A treasurer fleeced a pre-school charity of up to £44,000 in a long-running scam branded a ‘complete nightmare’ and a ‘terrible, damaging ordeal’, a court heard.

Gemma Waterhouse, mother-of-two, left Leven Preschool’s trustees in Beverley feeling “very angry”, betrayed, and deceived” and that the fraud had done serious damage to the school’s reputation.

Hull Crown Court heard that the woman left just 58p on a pre-school bank account, covered up losses and even signed for the manager.

Waterhouse (39), of Bewholme in Hornsea, confessed to fraud. He transferred money from a charity banking account between January 2012, and January 2019. 

Fraudulent bank statements and year-end financial reports were also admitted by her.

The case was adjourned as lawyers for Waterhouse disputed the figure of £44,000 put forward by prosecutors and said the actual figure taken from the accounts was closer to £28,000. 

Judge warned her, age 39, to be prepared for the’very real risk that could result. [she]”Might get locked up” when the case was brought back to the court for sentence.

Stephen Welch (prosecutor) stated that Waterhouse served as the volunteer treasurer and was on Leven Preschool’s committee.

Pre-school treasurer and mother-of-two Gemma Waterhouse (pictured) is facing prison time after admitting defrauding a pre-school charity of up to £44,000, Hull Crown Court was told

Pre-school treasurer and mother-of-two Gemma Waterhouse (pictured) is facing prison time after admitting defrauding a pre-school charity of up to £44,000, Hull Crown Court was told

A letter from Her Majesty’s Revenue and Customs was received in January 2019 showing a £16,235 debt over failure to make Pay As You Earn and staff National Insurance payments since April 2012.

Dawn Whiting, manager of the company, was surprised to see that pay slips clearly showed payments had been made and deducted.

Waterhouse was seen at a gardening centre by the treasurer, who said that it was a complete wreck.

Mrs Whiting stated that she knew it was a mess. Please let me know.

Waterhouse responded: “Everything. This. My life. Everything. Everything.’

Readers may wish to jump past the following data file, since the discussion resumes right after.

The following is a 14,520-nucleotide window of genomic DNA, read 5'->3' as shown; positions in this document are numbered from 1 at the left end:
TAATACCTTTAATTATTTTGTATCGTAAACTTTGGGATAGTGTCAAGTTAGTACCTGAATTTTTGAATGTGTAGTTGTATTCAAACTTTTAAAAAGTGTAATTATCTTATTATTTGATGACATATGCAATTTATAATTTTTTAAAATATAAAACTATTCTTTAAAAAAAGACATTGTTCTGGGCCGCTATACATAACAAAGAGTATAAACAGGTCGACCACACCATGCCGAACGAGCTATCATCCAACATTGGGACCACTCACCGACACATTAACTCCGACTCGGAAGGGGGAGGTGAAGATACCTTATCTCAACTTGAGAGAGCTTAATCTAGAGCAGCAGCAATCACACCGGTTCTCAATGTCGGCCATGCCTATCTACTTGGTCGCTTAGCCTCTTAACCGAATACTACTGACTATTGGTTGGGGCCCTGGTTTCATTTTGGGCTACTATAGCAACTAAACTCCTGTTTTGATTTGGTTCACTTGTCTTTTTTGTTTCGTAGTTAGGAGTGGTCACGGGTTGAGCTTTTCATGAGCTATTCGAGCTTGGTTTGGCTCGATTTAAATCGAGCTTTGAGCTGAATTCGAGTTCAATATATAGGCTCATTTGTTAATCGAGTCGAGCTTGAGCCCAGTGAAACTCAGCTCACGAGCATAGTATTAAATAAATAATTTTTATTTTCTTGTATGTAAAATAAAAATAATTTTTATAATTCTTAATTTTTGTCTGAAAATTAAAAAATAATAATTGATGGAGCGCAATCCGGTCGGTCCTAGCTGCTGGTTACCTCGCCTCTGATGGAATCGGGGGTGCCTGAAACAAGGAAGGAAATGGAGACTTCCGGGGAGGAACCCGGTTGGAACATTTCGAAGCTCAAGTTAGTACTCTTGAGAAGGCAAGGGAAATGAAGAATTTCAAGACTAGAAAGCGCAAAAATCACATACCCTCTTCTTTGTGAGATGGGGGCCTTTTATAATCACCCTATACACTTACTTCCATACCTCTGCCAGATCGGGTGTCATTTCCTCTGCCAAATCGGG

The court heard Mr Welch tell it: “She stated that she was struggling for years. She didn’t know how she could handle the situation, that she wasn’t sure how to get help, that her life had gotten worse, worse, etc.”

Fraud had been ongoing for over five years. In September 2011, she joined the committee.

Waterhouse stated that he knew about the breach of trust and it made him feel worse. This has to be rectified. It’s not possible for me to do it, but I have time. All of it is gone. Nothing is left.

Staff at Leven Pre-school (pictured) near Hull described the fallout of Waterhouse's offending as 'a complete nightmare' and a 'terrible ordeal' as they say they struggled to stay open

Near Hull, staff at Leven Preschool (pictured below) described Waterhouse’s infraction as a “complete nightmare” and an “absolutely horrible ordeal”, as they said they had to keep their doors open.

A total of £89,743 had been paid into accounts belonging to Waterhouse or her husband’s business.

A total of £51,869 was returned. The sum of £9,808 was found to have been legitimate payments to Waterhouse’s husband for work done at the school.

The prosecution claimed that the total actual loss was £44,067.

“The defendant has made considerable efforts to conceal her wrongdoing,” stated Mr Welch.

It included the change of addresses in correspondence between the Pre-School and her home, without notifying the staff or trustees.